Public Benefit

With a focus on racial equity, 4Culture’s mission is to fund, support, and advocate for culture to enhance the quality of life in King County.

4Culture is a public agency supporting the cultural sector through revenue from Lodging Tax, 1% for Art, and Doors Open funding sources. Core to our work and defined in our Charter is a requirement that everything we fund serves the public interest, enriching communities throughout King County.

We define Public Benefit as the opportunity for King County residents and visitors to access and engage in arts, science, and other cultural activities, events, communities of practice, historic and cultural spaces, and works of public art related to our program areas. It is also a service requirement for all recipients of funding from 4Culture. Public benefit makes it easier to experience culture.

If you receive funding from us, your contract will include a public benefit statement explaining how your work impacts the local community. This statement will describe the way you plan to provide access to the cultural work that you do.

Depending on your grant or project, your public benefit might show up in various ways. Your grant manager will work with you to create a public benefit commitment that works for you.

As the cultural development authority of King County, we have a responsibility to steward public funds equitably. In partnership with our award recipients, we do our best to secure access to art and culture for all residents and visitors of King County.

What Public Benefit Can Be

What Public Benefit Can Be

  • Providing the public with access to your creative work, project, or program for free or at a reduced rate.
  • Providing educational programs and experiences at cultural organizations, schools, or other venues accessible to the public.
  • Exploring ways to expand and broaden your creative work and activities for the education and entertainment of the public.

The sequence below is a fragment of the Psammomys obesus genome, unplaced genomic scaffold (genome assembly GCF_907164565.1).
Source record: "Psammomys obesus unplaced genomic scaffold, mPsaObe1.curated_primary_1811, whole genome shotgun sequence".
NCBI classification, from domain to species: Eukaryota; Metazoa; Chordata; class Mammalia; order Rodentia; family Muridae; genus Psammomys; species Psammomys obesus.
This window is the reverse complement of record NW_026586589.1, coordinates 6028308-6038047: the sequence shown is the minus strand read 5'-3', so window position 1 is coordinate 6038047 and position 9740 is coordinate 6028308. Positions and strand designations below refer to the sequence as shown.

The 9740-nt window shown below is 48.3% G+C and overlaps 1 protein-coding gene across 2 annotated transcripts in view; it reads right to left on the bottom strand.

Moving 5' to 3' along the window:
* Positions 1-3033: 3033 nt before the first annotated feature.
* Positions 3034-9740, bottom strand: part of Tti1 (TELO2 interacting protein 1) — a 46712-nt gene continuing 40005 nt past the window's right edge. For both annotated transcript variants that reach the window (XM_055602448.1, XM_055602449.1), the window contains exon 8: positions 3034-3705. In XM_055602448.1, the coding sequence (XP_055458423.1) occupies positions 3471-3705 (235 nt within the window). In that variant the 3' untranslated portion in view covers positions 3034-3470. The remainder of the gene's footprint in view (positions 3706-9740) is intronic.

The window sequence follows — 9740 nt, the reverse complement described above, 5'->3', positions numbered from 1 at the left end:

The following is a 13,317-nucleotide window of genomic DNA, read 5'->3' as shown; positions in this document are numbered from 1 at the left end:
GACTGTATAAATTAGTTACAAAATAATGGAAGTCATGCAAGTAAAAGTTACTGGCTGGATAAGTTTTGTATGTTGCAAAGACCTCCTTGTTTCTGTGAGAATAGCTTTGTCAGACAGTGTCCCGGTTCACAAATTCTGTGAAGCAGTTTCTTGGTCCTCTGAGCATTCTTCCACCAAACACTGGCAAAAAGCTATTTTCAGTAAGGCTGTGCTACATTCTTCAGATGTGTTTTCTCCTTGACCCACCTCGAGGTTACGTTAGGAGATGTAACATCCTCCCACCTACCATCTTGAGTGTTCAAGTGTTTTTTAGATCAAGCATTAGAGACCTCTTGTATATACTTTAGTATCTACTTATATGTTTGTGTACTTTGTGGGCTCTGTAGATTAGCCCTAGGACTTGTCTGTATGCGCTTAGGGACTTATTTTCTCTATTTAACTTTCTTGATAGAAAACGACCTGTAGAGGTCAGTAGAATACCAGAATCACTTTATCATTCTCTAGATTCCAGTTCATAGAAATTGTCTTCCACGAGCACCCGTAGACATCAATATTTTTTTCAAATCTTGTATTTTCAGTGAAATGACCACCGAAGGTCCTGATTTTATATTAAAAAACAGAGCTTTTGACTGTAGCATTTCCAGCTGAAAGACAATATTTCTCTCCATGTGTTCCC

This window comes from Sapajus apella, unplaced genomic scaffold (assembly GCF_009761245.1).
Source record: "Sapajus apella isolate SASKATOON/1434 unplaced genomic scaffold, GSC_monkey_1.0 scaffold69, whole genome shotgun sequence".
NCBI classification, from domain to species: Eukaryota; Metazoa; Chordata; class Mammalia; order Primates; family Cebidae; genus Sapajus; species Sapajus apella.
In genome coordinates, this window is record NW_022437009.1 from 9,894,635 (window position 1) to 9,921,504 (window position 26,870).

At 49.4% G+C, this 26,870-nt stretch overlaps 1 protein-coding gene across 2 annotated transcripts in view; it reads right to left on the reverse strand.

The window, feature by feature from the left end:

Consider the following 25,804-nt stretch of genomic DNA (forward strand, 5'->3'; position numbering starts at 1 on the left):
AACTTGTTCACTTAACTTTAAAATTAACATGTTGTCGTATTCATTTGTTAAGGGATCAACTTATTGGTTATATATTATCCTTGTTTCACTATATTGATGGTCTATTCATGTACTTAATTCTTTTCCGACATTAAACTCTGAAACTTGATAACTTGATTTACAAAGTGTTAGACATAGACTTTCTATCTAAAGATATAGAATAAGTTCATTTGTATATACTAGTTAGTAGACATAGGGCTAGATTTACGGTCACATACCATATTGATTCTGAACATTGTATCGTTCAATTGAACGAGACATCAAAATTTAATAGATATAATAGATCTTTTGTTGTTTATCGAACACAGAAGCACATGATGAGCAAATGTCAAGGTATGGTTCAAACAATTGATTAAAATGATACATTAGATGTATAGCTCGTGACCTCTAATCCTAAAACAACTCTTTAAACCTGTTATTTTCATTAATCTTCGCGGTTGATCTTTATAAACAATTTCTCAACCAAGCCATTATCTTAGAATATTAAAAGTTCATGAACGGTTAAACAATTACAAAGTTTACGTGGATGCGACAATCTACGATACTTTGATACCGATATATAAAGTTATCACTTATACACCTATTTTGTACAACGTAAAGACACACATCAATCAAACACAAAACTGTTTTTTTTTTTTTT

• Participating in collaborative relationships with other cultural organizations, individuals, and groups to extend the reach and impact of a project or program for the benefit of the public.
  • Organizational or individual capacity-building projects or activities that provide meaningful public benefits not otherwise achievable.
  • For cultural organizations: providing, through technological and other means, services or programs in locations other than an organization’s own facilities.




Arts Sustained Support recipient Seattle Indies is a small organization dedicated to supporting experimental game developers and serving BIPOC and LGBTQIA+ affinity groups. With support from 4Culture grants, they’re able to make most of their events free to the public, including their annual Seattle Indies Expo.

Sarah Bassingthwaighte received an Arts Project grant to commission young composers to create music for the flute choir Sarahbande. Free performances of the works will take place at several King County parks, including Lakeview Park in Burien.


In 2023, Wa Na Wari received a Heritage Projects Grant to run the Seattle Black Spatial Histories Institute, an eight-person cohort exploring community-based oral history and Black memory work. Working with the Black Heritage Society of Washington State and the Seattle Public Library, Wa Na Wari then made the recorded oral histories available to the public digitally.

Mutesi Divine received a Heritage Project grant to implement a free immersive workshop in traditional East African dance and drum for South King County-based women and young adults.


In 2022, The Wing Luke Museum received a Preservation Special Projects grant to partner with the Filipino American National Historical Society to further deepen the understanding of the Filipino American presence in the Seattle Chinatown-International District, a locally designated and nationally recognized historic district. The grant supported research on five properties to document their history and cultural significance, resulting in recommendations for the long-term preservation and care of these historic places.

The Neely Mansion Association’s 2021 Landmarks Capital grant supported the restoration of the exterior architectural features of the building, a designated King County Landmark. The Neely Mansion Association agreed to maintain the property as a designated landmark in perpetuity and to maintain the property in good condition for a minimum of 10 years.

Public Art

Science, art, design, and ecology come together at Brightwater, one of the largest wastewater treatment facilities in the world. Located north of Woodinville, WA, Brightwater comprises a park, a community gathering space, an exhibition hall, and a scientific learning laboratory in addition to the structures that house technical operations. Throughout the site, artworks highlight the science of wastewater treatment processes, illuminate the history of the place, and reveal the role of people in the lifecycle of water.